Tina Schula (born in Vienna, Austria lives and works in New York, NY) holds a BA in Film from The London College of Communication, UK, and an MFA in Photography from The School of Visual Arts, New York, NY. She is a finalist of the Klompching Gallery's Fresh 2011 Photography Exhibit juried by W.M. Hunt and Darren Ching and a recipient of The Camera Club New York 2010 Darkroom residency. Her work has been featured in numerous art exhibitions including the 2011 Camera Club of New York Photo Benefit Auction; The Humble Arts' Collector's Guide to New Art Photography exhibition at The Chelsea Art Museum, New York, NY; Scope Basel, Basel, Switzerland; and AVA Gallery, New York, NY. Schula’s photographs have been published in The Humble Arts Collector's Guide to New Art Photography Volume 2; Datum Magazine; Falter Durst Magazine; on numerous blogs including Bomb Magazine, White Wall, Conscientious and Lenscratch.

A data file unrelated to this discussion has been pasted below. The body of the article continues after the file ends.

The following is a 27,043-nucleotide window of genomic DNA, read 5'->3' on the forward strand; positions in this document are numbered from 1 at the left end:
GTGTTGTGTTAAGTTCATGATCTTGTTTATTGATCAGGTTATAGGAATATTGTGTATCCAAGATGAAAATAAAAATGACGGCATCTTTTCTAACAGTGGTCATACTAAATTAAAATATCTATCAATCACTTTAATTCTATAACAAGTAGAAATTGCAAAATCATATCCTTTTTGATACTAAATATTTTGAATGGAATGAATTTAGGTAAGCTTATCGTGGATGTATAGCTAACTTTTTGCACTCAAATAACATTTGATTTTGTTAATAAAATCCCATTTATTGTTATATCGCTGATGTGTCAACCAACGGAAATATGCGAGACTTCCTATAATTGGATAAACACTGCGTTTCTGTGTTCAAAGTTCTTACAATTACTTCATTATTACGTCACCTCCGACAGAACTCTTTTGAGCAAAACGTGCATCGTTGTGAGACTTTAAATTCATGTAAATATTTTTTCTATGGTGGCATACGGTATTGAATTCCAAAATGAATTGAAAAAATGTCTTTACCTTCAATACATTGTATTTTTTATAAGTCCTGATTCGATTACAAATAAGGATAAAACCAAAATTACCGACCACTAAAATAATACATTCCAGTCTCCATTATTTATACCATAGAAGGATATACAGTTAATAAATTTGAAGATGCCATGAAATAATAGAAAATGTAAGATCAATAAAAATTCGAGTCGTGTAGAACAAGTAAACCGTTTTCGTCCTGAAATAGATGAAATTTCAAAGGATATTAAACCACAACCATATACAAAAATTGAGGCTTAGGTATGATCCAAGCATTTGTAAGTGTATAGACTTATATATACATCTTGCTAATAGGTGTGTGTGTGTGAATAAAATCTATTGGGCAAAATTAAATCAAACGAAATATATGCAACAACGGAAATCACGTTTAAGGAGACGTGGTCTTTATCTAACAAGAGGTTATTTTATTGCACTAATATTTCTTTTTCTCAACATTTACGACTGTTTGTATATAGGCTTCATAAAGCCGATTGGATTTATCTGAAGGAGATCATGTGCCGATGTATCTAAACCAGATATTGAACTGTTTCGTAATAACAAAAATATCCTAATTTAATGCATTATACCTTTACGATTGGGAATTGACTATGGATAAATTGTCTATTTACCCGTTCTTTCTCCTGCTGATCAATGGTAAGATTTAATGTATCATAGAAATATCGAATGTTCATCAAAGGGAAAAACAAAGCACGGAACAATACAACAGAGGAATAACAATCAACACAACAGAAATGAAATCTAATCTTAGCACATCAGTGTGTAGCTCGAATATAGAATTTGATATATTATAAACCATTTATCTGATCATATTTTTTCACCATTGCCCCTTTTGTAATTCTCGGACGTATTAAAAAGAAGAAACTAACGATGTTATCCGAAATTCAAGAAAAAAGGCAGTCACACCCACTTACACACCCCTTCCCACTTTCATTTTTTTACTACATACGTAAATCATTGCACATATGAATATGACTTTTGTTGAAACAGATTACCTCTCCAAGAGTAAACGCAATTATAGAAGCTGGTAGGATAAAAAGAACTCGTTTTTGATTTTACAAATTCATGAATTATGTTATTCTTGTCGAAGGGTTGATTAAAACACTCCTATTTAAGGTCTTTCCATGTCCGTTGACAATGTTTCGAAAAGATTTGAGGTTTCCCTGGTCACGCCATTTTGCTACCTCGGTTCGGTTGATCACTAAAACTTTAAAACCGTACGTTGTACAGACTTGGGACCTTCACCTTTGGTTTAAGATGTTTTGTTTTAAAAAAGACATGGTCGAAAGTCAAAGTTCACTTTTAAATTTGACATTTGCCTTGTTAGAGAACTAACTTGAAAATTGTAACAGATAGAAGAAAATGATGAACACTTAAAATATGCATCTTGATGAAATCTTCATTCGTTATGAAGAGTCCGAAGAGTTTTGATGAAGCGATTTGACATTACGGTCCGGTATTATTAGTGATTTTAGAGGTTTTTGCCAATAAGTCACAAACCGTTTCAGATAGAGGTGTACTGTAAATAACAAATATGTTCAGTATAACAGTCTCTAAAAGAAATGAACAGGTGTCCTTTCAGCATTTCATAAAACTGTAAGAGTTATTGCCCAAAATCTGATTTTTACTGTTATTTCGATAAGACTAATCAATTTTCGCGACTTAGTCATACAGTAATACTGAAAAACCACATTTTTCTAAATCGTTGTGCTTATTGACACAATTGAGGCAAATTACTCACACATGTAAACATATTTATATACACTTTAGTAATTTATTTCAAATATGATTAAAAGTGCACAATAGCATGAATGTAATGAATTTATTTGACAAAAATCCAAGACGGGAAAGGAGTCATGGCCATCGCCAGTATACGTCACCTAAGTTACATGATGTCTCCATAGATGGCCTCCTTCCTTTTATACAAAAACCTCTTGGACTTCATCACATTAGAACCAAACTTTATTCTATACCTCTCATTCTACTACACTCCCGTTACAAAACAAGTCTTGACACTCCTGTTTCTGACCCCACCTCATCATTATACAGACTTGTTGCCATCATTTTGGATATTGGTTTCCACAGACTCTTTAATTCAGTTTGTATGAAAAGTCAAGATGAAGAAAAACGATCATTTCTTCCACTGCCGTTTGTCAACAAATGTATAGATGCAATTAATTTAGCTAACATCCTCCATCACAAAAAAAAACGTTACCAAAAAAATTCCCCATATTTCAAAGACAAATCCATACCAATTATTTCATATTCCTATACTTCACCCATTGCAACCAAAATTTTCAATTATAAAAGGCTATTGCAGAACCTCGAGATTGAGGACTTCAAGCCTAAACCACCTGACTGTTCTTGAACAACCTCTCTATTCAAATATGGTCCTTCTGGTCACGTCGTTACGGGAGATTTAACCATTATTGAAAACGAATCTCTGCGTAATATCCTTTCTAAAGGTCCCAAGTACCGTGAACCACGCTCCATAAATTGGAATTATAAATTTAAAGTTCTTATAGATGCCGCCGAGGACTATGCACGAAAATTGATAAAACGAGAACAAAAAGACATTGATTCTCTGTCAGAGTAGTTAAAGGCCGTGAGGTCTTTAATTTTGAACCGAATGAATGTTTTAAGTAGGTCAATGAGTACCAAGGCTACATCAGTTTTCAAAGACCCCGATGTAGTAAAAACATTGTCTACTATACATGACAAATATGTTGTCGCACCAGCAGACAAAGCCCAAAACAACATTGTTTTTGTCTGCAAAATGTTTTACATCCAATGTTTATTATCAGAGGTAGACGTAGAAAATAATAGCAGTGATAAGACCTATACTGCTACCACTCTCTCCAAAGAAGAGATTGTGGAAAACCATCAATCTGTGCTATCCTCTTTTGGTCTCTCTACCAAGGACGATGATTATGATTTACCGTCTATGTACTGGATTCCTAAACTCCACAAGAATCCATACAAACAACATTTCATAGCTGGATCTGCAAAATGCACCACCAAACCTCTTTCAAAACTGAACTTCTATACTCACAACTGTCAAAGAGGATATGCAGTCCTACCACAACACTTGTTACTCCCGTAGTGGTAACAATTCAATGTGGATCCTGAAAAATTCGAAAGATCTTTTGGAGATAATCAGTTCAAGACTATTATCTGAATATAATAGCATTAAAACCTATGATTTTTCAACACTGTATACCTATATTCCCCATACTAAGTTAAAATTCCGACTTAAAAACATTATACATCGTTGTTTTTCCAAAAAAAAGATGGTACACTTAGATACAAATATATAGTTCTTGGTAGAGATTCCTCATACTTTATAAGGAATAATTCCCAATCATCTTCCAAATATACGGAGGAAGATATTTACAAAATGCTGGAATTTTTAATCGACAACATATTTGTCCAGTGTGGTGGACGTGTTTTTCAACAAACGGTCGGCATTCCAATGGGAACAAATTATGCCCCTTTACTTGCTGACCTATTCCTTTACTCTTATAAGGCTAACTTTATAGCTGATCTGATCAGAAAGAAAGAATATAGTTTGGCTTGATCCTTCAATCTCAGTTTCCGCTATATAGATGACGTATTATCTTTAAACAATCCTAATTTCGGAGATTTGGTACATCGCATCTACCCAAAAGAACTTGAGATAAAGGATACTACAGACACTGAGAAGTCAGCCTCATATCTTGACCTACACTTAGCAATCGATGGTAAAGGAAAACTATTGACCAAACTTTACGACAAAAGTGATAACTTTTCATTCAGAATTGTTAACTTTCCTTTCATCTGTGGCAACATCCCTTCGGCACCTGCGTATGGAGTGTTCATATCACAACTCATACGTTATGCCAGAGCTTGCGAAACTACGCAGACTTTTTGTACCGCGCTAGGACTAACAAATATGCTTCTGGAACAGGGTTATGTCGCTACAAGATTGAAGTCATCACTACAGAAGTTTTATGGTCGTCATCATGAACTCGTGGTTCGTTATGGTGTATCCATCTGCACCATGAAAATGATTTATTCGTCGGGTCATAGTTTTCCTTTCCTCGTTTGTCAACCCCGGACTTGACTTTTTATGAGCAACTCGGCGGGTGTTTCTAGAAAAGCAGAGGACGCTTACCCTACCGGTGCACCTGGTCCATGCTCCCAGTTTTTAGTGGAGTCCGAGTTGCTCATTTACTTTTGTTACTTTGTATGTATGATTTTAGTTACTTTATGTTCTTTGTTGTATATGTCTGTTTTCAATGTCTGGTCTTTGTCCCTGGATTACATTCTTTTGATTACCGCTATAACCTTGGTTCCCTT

“In Radical Camp, I reflect upon the current rise of extremist groups in the US and Europe. My particular aim is to look at the structure and often tragicomic strategy of such groups. I have created a series of constructed tableaux focusing on a small but disparate group of men and women being trained by their leader for a gloomy mission. I depict my cast in a variety of group scenarios ranging from a therapy session, lecture, political rally, militia training to a love bombing scene underscoring the complexity of extremist groups. The images further draw comparisons between the structure of groups in general and that of radical groups. Some photographs allude to specific cults and terrorist organizations in the past (Jim Jones and The Peoples Temple, David Koresh, the Baader Meinhof group). The mug shot portraits of individual group members disrupt the plot and suggest the characters' inevitable arrest. By constructing an intricate narrative I try to convey that, as with extremist groups, the need for social acceptance and conformity often outweighs ideology. Radical Camp is about the sudden radicalization of previously nonpolitical, marginalized individuals today and in history. Cinematic lighting and a bold, farcical style have been employed to mimic the often camp behavior of cults and extremists“.


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